If you share a lot of links on Facebook, then you might have already noticed some of the changes the social network is making. Facebook has kicked off two tests, one of which features larger photos and no headline or summary, and the other adds an icon in the bottom right corner to indicate which site the link is to.
In the first test, the image now takes up the full width of the News Feed. Previously, if you wanted to share a full-size image with a link, you had to create a photo post and put the link in the caption. When clicked, the image would open in lightbox view, requiring individuals to click the link separately. The downside is that the headline and summary for the article or website aren’t visible.
As part of the second test, link posts keep their existing format but now include a domain-specific icon in the bottom corner. This not only helps to set link posts apart from other posts within the News Feed, but it also helps with brand recognition. Even if a member shares a link to your blog post or a publisher’s website, they’re also sharing your branding.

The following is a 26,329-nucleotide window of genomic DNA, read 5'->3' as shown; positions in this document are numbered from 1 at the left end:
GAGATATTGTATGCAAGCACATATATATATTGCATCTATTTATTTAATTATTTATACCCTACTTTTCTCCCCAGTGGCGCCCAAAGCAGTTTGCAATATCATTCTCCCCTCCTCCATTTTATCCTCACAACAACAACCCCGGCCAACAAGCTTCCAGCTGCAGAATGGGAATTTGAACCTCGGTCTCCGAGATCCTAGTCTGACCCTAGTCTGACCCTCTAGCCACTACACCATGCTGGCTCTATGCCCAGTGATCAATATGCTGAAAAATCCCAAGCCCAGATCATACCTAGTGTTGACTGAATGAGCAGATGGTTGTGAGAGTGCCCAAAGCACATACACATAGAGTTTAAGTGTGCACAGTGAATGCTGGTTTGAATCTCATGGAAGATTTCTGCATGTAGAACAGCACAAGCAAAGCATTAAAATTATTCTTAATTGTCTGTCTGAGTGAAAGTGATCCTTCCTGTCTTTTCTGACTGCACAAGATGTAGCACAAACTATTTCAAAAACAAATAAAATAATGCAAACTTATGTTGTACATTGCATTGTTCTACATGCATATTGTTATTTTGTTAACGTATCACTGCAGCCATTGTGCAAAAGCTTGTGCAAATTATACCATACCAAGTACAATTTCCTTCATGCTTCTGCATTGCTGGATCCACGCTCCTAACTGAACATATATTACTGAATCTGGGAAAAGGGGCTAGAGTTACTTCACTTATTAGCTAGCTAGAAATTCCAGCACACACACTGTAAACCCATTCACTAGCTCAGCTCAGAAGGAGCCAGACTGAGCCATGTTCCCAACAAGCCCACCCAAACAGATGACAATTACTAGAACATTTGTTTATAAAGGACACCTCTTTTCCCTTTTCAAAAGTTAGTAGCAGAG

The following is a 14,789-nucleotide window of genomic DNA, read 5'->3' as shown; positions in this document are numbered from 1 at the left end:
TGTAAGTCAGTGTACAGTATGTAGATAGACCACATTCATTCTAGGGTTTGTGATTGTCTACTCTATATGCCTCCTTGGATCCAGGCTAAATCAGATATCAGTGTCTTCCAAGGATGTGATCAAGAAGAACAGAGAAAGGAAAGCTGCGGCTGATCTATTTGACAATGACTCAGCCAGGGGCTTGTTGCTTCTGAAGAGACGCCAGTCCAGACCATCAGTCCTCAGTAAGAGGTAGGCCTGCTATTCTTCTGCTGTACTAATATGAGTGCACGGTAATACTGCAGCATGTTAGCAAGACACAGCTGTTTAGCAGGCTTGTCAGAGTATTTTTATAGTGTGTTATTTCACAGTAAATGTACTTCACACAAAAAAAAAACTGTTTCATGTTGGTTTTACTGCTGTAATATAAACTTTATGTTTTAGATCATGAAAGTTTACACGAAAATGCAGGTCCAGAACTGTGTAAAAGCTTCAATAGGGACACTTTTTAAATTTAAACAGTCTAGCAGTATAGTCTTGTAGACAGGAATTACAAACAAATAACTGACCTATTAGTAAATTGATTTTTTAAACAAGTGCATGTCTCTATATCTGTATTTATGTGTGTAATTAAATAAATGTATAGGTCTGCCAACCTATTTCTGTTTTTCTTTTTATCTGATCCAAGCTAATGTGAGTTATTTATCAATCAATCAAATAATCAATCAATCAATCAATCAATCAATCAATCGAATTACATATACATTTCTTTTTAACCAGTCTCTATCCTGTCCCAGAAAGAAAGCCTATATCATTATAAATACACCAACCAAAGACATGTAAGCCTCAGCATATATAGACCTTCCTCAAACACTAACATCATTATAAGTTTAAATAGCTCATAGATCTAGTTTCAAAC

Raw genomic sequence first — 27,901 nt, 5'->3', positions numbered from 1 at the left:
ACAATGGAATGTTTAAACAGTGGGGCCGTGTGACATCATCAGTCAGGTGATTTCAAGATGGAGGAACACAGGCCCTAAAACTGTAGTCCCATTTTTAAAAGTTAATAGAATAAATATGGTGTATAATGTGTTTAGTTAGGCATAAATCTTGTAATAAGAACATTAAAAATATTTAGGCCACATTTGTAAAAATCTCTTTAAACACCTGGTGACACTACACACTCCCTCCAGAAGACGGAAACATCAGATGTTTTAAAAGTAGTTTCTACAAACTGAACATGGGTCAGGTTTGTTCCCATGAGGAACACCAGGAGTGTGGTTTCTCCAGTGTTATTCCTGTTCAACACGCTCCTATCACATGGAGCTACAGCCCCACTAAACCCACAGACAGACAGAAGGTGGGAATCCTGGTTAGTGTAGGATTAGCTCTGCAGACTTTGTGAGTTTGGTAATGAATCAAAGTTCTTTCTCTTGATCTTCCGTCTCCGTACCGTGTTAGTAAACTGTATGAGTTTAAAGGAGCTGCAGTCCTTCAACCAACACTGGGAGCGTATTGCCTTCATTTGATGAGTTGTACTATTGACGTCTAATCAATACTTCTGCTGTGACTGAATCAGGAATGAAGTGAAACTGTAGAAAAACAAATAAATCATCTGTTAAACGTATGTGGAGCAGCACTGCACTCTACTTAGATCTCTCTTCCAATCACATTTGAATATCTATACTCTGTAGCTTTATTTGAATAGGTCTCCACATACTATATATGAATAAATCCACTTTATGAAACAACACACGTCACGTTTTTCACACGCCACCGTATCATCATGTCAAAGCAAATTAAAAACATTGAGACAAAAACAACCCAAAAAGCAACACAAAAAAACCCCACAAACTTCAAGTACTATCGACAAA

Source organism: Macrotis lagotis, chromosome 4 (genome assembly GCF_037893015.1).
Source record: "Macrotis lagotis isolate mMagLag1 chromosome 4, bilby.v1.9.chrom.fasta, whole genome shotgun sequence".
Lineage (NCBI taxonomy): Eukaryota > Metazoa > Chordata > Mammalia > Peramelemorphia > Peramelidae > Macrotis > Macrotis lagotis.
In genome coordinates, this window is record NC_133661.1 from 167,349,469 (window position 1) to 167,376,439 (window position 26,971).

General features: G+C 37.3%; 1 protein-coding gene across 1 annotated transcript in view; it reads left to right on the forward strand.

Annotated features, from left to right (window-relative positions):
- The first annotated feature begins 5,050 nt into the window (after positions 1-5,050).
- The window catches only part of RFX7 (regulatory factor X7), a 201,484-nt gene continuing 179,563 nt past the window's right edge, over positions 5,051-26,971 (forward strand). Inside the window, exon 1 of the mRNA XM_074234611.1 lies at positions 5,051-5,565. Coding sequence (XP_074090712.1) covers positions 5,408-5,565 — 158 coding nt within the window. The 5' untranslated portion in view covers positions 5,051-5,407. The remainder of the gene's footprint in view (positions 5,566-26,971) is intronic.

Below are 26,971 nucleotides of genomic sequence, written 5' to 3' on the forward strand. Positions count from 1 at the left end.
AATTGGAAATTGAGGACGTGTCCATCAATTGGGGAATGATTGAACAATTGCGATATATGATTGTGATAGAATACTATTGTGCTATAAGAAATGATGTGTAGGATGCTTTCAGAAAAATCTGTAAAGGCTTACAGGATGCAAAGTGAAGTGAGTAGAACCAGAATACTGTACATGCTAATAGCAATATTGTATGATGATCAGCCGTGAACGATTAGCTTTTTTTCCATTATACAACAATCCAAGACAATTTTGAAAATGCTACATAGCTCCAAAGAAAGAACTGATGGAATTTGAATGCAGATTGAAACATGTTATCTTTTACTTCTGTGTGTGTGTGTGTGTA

This isn’t the first time Facebook has tweaked the appearance of link posts (and probably won’t be the last). In January, the company increased the image size from 90×90 to 154×154 pixels. Then, when it introduced the new News Feed, link titles and body copy were increased in size, and a new font helped them stand out from the rest of the site.
Either test seems like a win-win for businesses. The full-size clickable photos make offsite links more prominent, which could lead to higher clickthrough rates. The important thing to keep in mind is the quality of the images you associated with your articles or webpages, especially if the title and summary disappear from the post. The image will be the main image will be the only thing enticing readers to clickthrough.
Jennifer Beese: Jennifer Beese has worked as a community manager and social media strategist. When she’s not writing, you can find her studying anatomy and physiology—she literally has a skeleton in her closet—or under the stars with her telescope.